North-east France placed under high flood alert
Sophie Inge · 6 May 2013, 16:53
Published: 06 May 2013 16:53 GMT+02:00
- Flood warnings issued for central France (02 May 13)
- April snow puts parts of northern France on alert (05 Apr 13)
- Snow and ice keep northern France on alert (13 Mar 13)
The north-eastern departments of Yonne, Marne and Haute-Marne have been placed under orange alert - the second highest threat level - by France’s meteorological service Metéo France.
French daily Le Parisien reports that water levels are expected to rise throughout the afternoon and this evening.
By Monday afternoon, water levels were predicted to rise by 40cm from Monday morning's levels in Joigny and by as much as 60-90cm by this evening in Sens, in the Burgundy region.
The Yonne river and its two tributaries, the Armançon and the Serein, continued to rise throughout Monday.
In a statement, police in the department of Yonne said they would remain vigilant, conducting surveillance of the affected zones and increasing security, particularly among residents living below ground level.
Showers are also expected in the east and south of the department, the statement continued, but should not have any effect on the level of the flooding.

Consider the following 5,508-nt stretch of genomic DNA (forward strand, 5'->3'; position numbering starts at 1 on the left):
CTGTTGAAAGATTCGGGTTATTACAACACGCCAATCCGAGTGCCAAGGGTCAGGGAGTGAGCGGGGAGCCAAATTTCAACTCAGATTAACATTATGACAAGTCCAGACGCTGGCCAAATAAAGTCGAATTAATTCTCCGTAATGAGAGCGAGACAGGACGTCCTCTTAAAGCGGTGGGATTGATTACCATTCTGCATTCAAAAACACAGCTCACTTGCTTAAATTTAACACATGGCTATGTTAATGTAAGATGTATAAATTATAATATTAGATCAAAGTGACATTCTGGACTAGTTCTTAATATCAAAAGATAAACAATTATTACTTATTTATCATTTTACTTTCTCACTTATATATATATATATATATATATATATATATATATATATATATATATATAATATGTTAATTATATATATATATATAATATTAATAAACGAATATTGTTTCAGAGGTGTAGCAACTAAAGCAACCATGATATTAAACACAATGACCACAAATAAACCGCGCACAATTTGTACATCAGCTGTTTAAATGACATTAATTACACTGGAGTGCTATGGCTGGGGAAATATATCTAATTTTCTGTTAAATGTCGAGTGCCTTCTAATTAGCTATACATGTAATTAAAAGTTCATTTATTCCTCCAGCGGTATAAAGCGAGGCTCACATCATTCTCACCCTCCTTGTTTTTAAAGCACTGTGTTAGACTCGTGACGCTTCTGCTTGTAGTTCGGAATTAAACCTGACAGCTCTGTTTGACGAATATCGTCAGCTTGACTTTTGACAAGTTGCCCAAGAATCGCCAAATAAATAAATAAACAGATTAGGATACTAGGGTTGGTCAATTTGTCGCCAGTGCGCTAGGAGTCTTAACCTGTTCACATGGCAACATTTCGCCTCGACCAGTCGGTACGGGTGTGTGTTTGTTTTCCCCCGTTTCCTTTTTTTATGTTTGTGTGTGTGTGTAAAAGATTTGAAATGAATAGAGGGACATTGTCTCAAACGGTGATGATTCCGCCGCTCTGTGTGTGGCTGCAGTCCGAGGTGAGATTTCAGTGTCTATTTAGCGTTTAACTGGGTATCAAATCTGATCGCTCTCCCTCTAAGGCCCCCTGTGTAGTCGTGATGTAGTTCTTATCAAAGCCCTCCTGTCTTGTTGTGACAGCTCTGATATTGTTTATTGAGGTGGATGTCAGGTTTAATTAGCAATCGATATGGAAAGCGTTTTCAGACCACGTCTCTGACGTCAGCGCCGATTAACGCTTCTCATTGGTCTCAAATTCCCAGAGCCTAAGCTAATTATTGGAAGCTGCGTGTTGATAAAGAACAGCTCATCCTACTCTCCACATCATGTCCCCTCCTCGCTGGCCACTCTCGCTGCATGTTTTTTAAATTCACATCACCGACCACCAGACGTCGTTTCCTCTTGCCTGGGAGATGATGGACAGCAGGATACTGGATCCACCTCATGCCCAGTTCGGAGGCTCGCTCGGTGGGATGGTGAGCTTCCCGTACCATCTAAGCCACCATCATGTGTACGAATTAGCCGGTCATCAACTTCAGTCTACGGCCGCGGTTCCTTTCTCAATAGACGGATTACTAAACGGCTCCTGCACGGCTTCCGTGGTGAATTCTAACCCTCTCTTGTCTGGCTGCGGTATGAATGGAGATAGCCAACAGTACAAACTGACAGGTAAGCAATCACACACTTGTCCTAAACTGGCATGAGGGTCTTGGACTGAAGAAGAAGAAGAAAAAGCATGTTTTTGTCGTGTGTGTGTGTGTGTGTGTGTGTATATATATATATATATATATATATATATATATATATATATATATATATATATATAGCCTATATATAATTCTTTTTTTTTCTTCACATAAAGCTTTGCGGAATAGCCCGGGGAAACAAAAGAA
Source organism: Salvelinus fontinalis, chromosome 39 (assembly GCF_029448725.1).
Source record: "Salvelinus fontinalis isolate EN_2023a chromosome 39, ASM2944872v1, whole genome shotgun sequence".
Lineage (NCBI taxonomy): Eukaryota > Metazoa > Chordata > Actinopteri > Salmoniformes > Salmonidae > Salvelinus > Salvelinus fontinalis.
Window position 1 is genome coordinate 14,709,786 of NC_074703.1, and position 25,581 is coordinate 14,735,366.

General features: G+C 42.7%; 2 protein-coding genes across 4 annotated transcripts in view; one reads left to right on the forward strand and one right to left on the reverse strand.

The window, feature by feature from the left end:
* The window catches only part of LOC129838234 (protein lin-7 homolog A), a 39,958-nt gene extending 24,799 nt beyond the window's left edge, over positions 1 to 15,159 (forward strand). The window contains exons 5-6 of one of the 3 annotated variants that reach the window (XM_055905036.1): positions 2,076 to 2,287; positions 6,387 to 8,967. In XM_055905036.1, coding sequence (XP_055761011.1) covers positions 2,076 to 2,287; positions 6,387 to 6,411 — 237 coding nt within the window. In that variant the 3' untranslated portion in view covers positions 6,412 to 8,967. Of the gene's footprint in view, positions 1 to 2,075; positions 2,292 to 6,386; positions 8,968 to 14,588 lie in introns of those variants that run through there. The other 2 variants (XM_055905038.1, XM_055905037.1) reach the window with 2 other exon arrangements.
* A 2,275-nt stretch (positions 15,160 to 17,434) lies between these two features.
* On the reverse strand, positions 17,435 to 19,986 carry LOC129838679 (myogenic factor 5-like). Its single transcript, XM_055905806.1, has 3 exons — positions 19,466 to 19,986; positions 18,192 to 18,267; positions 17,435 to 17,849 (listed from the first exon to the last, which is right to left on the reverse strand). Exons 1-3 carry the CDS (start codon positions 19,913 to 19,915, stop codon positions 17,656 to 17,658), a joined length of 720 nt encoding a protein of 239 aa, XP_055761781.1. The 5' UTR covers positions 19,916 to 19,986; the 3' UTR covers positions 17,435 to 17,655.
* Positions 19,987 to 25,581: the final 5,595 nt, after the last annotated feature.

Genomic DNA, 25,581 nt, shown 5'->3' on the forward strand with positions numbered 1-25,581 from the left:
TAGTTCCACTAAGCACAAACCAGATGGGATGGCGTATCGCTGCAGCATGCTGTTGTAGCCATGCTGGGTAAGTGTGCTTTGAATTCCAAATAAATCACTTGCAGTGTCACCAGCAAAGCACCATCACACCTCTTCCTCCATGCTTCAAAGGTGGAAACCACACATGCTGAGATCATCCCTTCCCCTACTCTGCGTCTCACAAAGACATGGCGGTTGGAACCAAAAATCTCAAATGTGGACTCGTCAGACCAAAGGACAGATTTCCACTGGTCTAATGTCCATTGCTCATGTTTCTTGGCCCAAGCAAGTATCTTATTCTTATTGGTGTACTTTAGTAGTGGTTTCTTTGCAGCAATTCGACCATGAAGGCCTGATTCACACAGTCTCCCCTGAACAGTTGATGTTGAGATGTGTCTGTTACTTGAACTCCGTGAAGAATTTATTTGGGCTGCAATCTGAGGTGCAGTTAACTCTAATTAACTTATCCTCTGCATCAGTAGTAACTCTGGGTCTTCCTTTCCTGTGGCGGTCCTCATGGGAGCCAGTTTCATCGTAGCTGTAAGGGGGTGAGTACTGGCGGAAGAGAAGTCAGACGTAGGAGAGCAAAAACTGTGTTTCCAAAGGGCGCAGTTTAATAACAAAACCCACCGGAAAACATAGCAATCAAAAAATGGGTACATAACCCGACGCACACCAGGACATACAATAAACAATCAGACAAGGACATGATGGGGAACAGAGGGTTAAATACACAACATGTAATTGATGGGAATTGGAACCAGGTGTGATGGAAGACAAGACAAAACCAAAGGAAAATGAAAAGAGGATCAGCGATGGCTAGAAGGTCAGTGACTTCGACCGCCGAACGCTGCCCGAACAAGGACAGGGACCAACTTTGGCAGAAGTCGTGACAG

Meanwhile, the nearby Ile-de-France region is expected to remain in the clear, with only minor risks of flooding.
The latest warnings come after a week of torrential rain and flooding.
On Saturday, areas of eastern France were evacuated after torrential rain hit the Burgundy region. The city of Dijon was among the worst affected, with residents ordered to leave their homes to escape the approaching flood waters from the Ouche river.
On Sunday at least 80 houses in 40 communes surrounding the districts of Tonnerre and Chablis in Burgundy were flooded, in what has been considered the worst flooding since 2001.
On May 2nd, a nine-year-old boy was swept away in a swollen river in Drôme, in south-eastern France and on May 1st part of a bridge collapsed over the Isère river due to heavy rain and increased water levels cause by melting snow.